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Reliance on HMRC manuals

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It is a matter of profound importance that taxpayers and professional advisers are able to rely on the published statements of HMRC in connection with their own tax affairs and the affairs of their clients.

The very idea that we might not be able to trust the public statements of one of the most important and prestigious organs of government must surely be unthinkable.

It is in this context that the recent decision of the Court of Appeal in Aozora GMAC Investment Ltd v HMRC [2019] EWCA Civ 1643 (reported in Tax Journal, 19 October 2019) assumes some importance.

The case was all about whether the company was entitled to double taxation relief which had been refused by HMRC on the authority of ICTA 1988 s 793A. The company said that HMRC’s interpretation of s 793A was wrong – but crucially, even if HMRC was right, the relief should still be given because the HMRC manuals said that relief would be available in these circumstances. The company had a legitimate expectation that HMRC would apply the law in accordance with their published guidance on which taxpayers were entitled to rely. That is what judicial review is for.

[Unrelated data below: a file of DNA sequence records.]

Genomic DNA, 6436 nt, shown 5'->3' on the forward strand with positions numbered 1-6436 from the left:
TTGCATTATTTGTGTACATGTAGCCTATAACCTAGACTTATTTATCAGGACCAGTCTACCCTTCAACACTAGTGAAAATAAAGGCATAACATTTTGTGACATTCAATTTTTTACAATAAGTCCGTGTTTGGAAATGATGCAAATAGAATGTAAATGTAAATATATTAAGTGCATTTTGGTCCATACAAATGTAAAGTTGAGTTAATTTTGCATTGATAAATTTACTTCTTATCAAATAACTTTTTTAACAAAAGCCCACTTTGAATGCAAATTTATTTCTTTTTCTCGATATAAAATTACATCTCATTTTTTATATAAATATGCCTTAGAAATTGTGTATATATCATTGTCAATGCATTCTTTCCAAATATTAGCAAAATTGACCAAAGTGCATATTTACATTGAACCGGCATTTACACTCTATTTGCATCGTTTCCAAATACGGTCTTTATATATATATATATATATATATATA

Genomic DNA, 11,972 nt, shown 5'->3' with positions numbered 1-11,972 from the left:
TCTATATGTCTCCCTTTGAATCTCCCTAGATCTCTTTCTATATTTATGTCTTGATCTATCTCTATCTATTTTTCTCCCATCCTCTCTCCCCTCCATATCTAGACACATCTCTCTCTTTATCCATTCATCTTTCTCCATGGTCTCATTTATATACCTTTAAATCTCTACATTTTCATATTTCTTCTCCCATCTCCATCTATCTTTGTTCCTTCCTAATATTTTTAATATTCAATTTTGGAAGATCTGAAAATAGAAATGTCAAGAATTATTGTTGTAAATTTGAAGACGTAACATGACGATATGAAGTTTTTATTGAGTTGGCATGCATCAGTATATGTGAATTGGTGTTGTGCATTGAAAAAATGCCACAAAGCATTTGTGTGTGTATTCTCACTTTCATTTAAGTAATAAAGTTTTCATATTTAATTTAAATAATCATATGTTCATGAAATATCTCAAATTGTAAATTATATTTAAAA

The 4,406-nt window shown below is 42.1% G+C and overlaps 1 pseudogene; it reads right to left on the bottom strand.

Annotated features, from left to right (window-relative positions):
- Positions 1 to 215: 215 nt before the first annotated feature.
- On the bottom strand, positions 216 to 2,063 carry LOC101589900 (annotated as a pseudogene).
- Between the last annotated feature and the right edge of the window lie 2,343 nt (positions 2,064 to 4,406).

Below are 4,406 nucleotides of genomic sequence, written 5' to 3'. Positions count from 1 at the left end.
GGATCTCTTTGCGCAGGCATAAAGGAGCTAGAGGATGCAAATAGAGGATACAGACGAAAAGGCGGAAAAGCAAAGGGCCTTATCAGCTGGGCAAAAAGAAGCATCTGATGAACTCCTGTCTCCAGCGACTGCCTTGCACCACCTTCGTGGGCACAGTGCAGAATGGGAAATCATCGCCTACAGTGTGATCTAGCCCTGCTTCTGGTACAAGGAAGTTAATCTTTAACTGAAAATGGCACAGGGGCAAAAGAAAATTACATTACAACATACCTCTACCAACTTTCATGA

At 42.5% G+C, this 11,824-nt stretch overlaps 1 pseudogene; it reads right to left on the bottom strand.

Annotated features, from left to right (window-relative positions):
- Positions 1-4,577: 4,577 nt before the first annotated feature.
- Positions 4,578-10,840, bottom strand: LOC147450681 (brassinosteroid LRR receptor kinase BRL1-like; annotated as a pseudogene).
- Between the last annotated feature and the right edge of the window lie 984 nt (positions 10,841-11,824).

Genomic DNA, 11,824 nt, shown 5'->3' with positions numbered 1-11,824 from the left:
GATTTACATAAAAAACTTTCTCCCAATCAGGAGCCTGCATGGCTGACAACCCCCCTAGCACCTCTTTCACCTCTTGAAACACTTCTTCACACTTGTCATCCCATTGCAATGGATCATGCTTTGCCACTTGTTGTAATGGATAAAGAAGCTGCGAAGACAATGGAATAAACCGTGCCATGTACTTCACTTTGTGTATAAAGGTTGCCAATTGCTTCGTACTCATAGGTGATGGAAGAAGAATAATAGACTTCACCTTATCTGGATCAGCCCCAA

Not so fast, Monsieur. You need a bit more than this. It is necessary to consider (and weigh) a number of issues; for example, whether the taxpayer or the persons advising them relied on the published statements for this purpose; whether the explanation provided publicly by HMRC was clear, unambiguous and devoid of any relevant qualification; whether the taxpayer had suffered a substantial detriment from relying on it; and whether it would be conspicuously unfair for the relief to be denied. Tough call.

I do not want to dwell on the particular facts of this case, which were inevitably complicated, but to highlight one of the conclusions of the Court of Appeal which reads as follows: ‘it is necessary for [the taxpayer] to show a high degree of unfairness arising in its particular circumstances in order to override the public interest in HMRC collecting taxes in accordance with a correct interpretation of the law’ (para 52).

In the current environment, it is difficult to see that such a test would ever be satisfied. It will always be possible to say that the public interest in collecting the right amount of tax according to the law must trump the interests of an individual taxpayer who has been disadvantaged.

However, I would respectfully suggest that this must be the wrong way round. Surely fairness should always prevail. Were we not taught that this is the whole foundation of equity, and that since 1615, in the event of such a conflict, equity should prevail?
A suggestion that taxpayers can be misled and disadvantaged (and to bring us completely up to date, might commit suicide), by relying on official statements which the state can disown on the altar of the public interest, is not just the thin end of the wedge; it is the gates of the Kremlin.